Increasing access to mental health services for those in rural, remote and very remote Australia

Robyn Vines, Psychology Council Member, Clinical Psychologist

New Medicare Telehealth Items under the Better Access to Mental Health Care Initiative

Incidence of mental (and other) health issues and inequities in service access in rural communities

As is well known, mental health is a significant health issue in Australia with almost one in five people suffering from a mental disorder in any twelve month period. However, accurate data on the distribution and determinants of mental health and wellbeing in our rural, remote and Indigenous populations still remains largely unclear and/or speculative. Research findings do indicate that there is a significant “rural-urban” health status divide and that a number of key health issues in rural, and particularly remote areas, require special attention and intervention. For example, considerably higher levels of attempted and completed suicide in rural and remote areas, and comorbid mental health and alcohol and other drug disorders – including, most recently, higher levels of opioid addiction – are seen as key problems in regional, rural and remote Australia.

The recent Report of the Royal Flying Doctors Service (RFDS, 2017): “Mental health in remote and rural communities” confirmed these trends, indicating that:

... farmers, young men, older people and Indigenous Australians in remote areas are at greatest risk of completing suicide, with residents in very remote locations almost twice as likely as those in major cities to die from suicide.

Somewhat anomalously the report maintains that – apart from these suicide statistics – there is no evidence of “higher levels of mental disorders amongst remote and rural Australians”. Recent data does suggest, however, that the rate of access to mental health care services remains at only 20% (i.e. one fifth) of those who access services in metropolitan areas.

New telehealth items for mental health care

In an attempt to redress this inequity in service access, the Commonwealth Government has recently introduced an expansion of Medicare items under the Better Access to Mental Health Care initiative to include telehealth items for rural and remote patients. These new item numbers were introduced on 1 November 2017, enabling those in rural, remote and very remote areas to access mental health services via video-conferencing and skype. Details of this expansion of services are as follows:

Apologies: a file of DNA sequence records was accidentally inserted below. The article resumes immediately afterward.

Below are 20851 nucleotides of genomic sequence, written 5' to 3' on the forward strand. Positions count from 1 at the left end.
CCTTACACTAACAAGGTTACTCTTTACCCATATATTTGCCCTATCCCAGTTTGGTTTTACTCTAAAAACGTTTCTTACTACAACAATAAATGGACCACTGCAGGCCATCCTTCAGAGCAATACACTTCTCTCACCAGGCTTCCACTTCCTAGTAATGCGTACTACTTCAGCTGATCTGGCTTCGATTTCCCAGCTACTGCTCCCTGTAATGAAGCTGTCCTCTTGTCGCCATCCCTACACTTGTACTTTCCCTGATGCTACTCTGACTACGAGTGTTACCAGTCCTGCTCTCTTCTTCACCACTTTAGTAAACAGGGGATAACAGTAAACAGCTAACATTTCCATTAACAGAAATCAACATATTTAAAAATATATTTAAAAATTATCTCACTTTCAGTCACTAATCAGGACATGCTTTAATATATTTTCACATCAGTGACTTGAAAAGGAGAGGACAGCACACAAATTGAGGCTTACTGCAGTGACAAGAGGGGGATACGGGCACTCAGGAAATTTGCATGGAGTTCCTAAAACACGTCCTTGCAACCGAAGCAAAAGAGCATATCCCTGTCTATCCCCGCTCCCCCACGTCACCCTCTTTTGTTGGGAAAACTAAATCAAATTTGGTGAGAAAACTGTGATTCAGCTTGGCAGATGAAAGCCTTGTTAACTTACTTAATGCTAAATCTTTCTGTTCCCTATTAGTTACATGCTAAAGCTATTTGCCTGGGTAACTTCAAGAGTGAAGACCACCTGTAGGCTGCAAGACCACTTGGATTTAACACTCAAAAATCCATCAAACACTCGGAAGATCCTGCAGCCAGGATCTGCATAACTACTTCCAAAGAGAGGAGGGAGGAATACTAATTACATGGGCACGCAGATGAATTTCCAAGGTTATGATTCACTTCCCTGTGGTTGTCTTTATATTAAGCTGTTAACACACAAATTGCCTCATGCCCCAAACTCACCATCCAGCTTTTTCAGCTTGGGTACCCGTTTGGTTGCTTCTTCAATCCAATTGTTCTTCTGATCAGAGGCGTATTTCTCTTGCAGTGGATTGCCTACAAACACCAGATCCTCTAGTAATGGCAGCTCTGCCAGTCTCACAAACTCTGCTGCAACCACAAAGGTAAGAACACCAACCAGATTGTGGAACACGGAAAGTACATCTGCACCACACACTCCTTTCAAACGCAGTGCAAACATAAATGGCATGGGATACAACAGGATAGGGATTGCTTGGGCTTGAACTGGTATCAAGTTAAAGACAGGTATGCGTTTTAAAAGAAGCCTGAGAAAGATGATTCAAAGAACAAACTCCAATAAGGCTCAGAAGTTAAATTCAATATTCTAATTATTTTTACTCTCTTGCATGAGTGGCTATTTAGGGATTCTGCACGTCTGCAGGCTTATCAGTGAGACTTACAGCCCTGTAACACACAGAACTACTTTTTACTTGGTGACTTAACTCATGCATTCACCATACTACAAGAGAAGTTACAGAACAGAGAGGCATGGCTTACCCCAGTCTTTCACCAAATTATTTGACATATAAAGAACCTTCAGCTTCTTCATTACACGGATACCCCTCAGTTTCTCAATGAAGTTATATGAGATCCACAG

• Patients are able to access the services if they reside in the (new) Modified Monash Model geographic classifications 4-7 (see  to assess patient eligibility).
  • The service provider must be at least 15 kilometres distance from the client.
  • The patient must have a current GP Mental Health Care Plan (i.e. a formal referral under Medicare via the Better Access Initiative).
  • Seven out of ten of the Better Access services can be delivered remotely (i.e. by video-conferencing) with three sessions, including one of the first four sessions, required to be face-to-face interventions.
  • The service must include both audio and video, meaning that telephone service delivery is not eligible for rebate. The technology must be capable of delivering high quality clinical services and be sufficiently secure to conform with security and privacy laws.


Whilst these requirements may appear onerous and seem to provide a number of disincentives to access, the items do provide a considerable advance on what was previously available for those outside metropolitan areas. They have been designed to ensure familiarity by the service provider with the setting in which patients reside, and also to prevent “big corporates” from establishing call centres in the city, thereby profiting from these new service delivery options in a way that may not benefit the patient or the referring GP.

Psychologists need to think creatively about how to make these items work for clients who may not otherwise be able to access help, for themselves as busy practitioners, and also for rural GPs who are often isolated and under-supported. It is recommended, for example, that practitioners who are interested in providing these more remote services, may be able to establish contact with specific GPs and arrange to visit when a number of assessments under Better Access have been organised on the same day. This would then make a visit to rural and remote locations worthwhile and enable patients to access ongoing telehealth treatment after initial assessment. It is also recommended that the peak professional bodies (e.g. RACGPs, the APS, the Rural Doctors Network, ACCRM, etc.) work together to map and facilitate delivery of these services in a way that enables mental health service delivery for the patients who need them.

Feedback from those already using these items would be welcome and can be sent to the Council through